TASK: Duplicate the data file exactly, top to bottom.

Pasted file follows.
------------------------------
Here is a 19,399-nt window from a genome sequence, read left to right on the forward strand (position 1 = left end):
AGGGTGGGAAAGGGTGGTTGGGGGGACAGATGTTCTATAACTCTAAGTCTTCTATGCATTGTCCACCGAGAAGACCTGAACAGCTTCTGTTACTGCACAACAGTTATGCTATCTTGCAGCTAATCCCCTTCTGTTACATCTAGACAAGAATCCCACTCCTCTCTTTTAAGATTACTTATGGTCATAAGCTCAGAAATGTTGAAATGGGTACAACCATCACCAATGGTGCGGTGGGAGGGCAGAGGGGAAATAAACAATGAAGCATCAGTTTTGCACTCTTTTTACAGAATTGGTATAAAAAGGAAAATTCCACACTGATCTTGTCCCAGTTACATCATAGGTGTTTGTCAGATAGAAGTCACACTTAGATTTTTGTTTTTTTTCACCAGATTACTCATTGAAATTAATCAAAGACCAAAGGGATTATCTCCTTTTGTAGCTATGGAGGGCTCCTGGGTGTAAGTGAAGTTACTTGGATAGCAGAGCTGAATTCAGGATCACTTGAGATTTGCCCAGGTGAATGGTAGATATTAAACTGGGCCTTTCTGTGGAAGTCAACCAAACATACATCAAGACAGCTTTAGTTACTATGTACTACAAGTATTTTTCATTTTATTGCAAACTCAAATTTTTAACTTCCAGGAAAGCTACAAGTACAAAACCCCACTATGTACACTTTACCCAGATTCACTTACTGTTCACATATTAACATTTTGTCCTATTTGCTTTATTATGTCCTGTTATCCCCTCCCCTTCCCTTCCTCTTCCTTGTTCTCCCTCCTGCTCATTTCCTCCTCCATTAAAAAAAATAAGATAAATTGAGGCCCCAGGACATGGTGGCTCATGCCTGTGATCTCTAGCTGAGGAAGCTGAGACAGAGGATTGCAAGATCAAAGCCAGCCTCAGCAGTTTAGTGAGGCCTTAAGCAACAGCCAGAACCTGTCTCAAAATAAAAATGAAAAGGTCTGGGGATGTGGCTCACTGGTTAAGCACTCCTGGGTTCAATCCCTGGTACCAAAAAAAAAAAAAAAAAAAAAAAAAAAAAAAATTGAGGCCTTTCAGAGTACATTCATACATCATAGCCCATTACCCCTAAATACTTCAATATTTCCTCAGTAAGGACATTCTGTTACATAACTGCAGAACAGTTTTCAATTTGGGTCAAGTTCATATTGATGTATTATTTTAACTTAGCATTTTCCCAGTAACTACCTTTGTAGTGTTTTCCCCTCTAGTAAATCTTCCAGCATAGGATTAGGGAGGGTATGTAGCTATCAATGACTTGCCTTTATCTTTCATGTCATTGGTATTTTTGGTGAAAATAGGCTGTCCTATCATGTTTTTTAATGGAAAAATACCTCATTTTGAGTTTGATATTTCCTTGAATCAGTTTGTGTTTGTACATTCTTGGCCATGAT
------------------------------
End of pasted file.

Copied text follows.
Here is a 19,399-nt window from a genome sequence, read left to right on the forward strand (position 1 = left end):
AGGGTGGGAAAGGGTGGTTGGGGGGACAGATGTTCTATAACTCTAAGTCTTCTATGCATTGTCCACCGAGAAGACCTGAACAGCTTCTGTTACTGCACAACAGTTATGCTATCTTGCAGCTAATCCCCTTCTGTTACATCTAGACAAGAATCCCACTCCTCTCTTTTAAGATTACTTATGGTCATAAGCTCAGAAATGTTGAAATGGGTACAACCATCACCAATGGTGCGGTGGGAGGGCAGAGGGGAAATAAACAATGAAGCATCAGTTTTGCACTCTTTTTACAGAATTGGTATAAAAAGGAAAATTCCACACTGATCTTGTCCCAGTTACATCATAGGTGTTTGTCAGATAGAAGTCACACTTAGATTTTTGTTTTTTTTCACCAGATTACTCATTGAAATTAATCAAAGACCAAAGGGATTATCTCCTTTTGTAGCTATGGAGGGCTCCTGGGTGTAAGTGAAGTTACTTGGATAGCAGAGCTGAATTCAGGATCACTTGAGATTTGCCCAGGTGAATGGTAGATATTAAACTGGGCCTTTCTGTGGAAGTCAACCAAACATACATCAAGACAGCTTTAGTTACTATGTACTACAAGTATTTTTCATTTTATTGCAAACTCAAATTTTTAACTTCCAGGAAAGCTACAAGTACAAAACCCCACTATGTACACTTTACCCAGATTCACTTACTGTTCACATATTAACATTTTGTCCTATTTGCTTTATTATGTCCTGTTATCCCCTCCCCTTCCCTTCCTCTTCCTTGTTCTCCCTCCTGCTCATTTCCTCCTCCATTAAAAAAAATAAGATAAATTGAGGCCCCAGGACATGGTGGCTCATGCCTGTGATCTCTAGCTGAGGAAGCTGAGACAGAGGATTGCAAGATCAAAGCCAGCCTCAGCAGTTTAGTGAGGCCTTAAGCAACAGCCAGAACCTGTCTCAAAATAAAAATGAAAAGGTCTGGGGATGTGGCTCACTGGTTAAGCACTCCTGGGTTCAATCCCTGGTACCAAAAAAAAAAAAAAAAAAAAAAAAAAAAAAAATTGAGGCCTTTCAGAGTACATTCATACATCATAGCCCATTACCCCTAAATACTTCAATATTTCCTCAGTAAGGACATTCTGTTACATAACTGCAGAACAGTTTTCAATTTGGGTCAAGTTCATATTGATGTATTATTTTAACTTAGCATTTTCCCAGTAACTACCTTTGTAGTGTTTTCCCCTCTAGTAAATCTTCCAGCATAGGATTAGGGAGGGTATGTAGCTATCAATGACTTGCCTTTATCTTTCATGTCATTGGTATTTTTGGTGAAAATAGGCTGTCCTATCATGTTTTTTAATGGAAAAATACCTCATTTTGAGTTTGATATTTCCTTGAATCAGTTTGTGTTTGTACATTCTTGGCCATGAT